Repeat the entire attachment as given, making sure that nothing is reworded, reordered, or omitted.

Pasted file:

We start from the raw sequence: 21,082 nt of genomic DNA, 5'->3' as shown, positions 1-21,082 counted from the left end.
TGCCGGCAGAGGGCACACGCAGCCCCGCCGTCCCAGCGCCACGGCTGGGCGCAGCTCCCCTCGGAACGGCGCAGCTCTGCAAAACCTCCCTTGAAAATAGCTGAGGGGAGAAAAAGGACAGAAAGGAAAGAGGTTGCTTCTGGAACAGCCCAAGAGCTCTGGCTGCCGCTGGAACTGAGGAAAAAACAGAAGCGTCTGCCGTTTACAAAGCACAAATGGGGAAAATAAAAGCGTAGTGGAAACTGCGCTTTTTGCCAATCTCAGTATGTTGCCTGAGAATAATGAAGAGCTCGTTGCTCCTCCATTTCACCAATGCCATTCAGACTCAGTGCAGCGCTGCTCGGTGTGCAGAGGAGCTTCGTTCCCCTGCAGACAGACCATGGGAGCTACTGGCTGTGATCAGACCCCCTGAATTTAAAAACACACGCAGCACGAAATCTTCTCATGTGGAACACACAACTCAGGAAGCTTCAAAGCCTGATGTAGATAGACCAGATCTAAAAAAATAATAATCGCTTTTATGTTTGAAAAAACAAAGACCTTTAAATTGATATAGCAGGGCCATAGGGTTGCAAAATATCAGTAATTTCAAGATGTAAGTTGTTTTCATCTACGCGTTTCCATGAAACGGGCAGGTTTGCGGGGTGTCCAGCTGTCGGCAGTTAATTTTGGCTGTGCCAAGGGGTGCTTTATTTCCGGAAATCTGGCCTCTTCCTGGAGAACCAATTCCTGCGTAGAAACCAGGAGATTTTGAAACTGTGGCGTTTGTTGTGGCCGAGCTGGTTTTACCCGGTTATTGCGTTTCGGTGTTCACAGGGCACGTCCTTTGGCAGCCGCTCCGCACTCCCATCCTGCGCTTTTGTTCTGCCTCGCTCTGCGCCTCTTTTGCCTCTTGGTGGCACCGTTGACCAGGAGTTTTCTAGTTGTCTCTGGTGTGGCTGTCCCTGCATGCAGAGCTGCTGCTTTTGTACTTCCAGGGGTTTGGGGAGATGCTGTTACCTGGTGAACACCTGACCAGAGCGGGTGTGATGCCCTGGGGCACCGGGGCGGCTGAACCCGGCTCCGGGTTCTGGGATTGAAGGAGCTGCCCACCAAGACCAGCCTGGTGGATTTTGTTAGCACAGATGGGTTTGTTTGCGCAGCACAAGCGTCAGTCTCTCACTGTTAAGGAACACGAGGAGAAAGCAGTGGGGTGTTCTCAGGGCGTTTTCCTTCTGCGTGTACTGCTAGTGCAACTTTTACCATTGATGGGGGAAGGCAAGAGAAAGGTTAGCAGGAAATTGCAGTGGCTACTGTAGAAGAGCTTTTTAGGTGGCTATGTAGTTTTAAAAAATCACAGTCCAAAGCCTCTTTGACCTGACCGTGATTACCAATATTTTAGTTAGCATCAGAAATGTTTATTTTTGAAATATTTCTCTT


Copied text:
We start from the raw sequence: 21,082 nt of genomic DNA, 5'->3' as shown, positions 1-21,082 counted from the left end.
TGCCGGCAGAGGGCACACGCAGCCCCGCCGTCCCAGCGCCACGGCTGGGCGCAGCTCCCCTCGGAACGGCGCAGCTCTGCAAAACCTCCCTTGAAAATAGCTGAGGGGAGAAAAAGGACAGAAAGGAAAGAGGTTGCTTCTGGAACAGCCCAAGAGCTCTGGCTGCCGCTGGAACTGAGGAAAAAACAGAAGCGTCTGCCGTTTACAAAGCACAAATGGGGAAAATAAAAGCGTAGTGGAAACTGCGCTTTTTGCCAATCTCAGTATGTTGCCTGAGAATAATGAAGAGCTCGTTGCTCCTCCATTTCACCAATGCCATTCAGACTCAGTGCAGCGCTGCTCGGTGTGCAGAGGAGCTTCGTTCCCCTGCAGACAGACCATGGGAGCTACTGGCTGTGATCAGACCCCCTGAATTTAAAAACACACGCAGCACGAAATCTTCTCATGTGGAACACACAACTCAGGAAGCTTCAAAGCCTGATGTAGATAGACCAGATCTAAAAAAATAATAATCGCTTTTATGTTTGAAAAAACAAAGACCTTTAAATTGATATAGCAGGGCCATAGGGTTGCAAAATATCAGTAATTTCAAGATGTAAGTTGTTTTCATCTACGCGTTTCCATGAAACGGGCAGGTTTGCGGGGTGTCCAGCTGTCGGCAGTTAATTTTGGCTGTGCCAAGGGGTGCTTTATTTCCGGAAATCTGGCCTCTTCCTGGAGAACCAATTCCTGCGTAGAAACCAGGAGATTTTGAAACTGTGGCGTTTGTTGTGGCCGAGCTGGTTTTACCCGGTTATTGCGTTTCGGTGTTCACAGGGCACGTCCTTTGGCAGCCGCTCCGCACTCCCATCCTGCGCTTTTGTTCTGCCTCGCTCTGCGCCTCTTTTGCCTCTTGGTGGCACCGTTGACCAGGAGTTTTCTAGTTGTCTCTGGTGTGGCTGTCCCTGCATGCAGAGCTGCTGCTTTTGTACTTCCAGGGGTTTGGGGAGATGCTGTTACCTGGTGAACACCTGACCAGAGCGGGTGTGATGCCCTGGGGCACCGGGGCGGCTGAACCCGGCTCCGGGTTCTGGGATTGAAGGAGCTGCCCACCAAGACCAGCCTGGTGGATTTTGTTAGCACAGATGGGTTTGTTTGCGCAGCACAAGCGTCAGTCTCTCACTGTTAAGGAACACGAGGAGAAAGCAGTGGGGTGTTCTCAGGGCGTTTTCCTTCTGCGTGTACTGCTAGTGCAACTTTTACCATTGATGGGGGAAGGCAAGAGAAAGGTTAGCAGGAAATTGCAGTGGCTACTGTAGAAGAGCTTTTTAGGTGGCTATGTAGTTTTAAAAAATCACAGTCCAAAGCCTCTTTGACCTGACCGTGATTACCAATATTTTAGTTAGCATCAGAAATGTTTATTTTTGAAATATTTCTCTT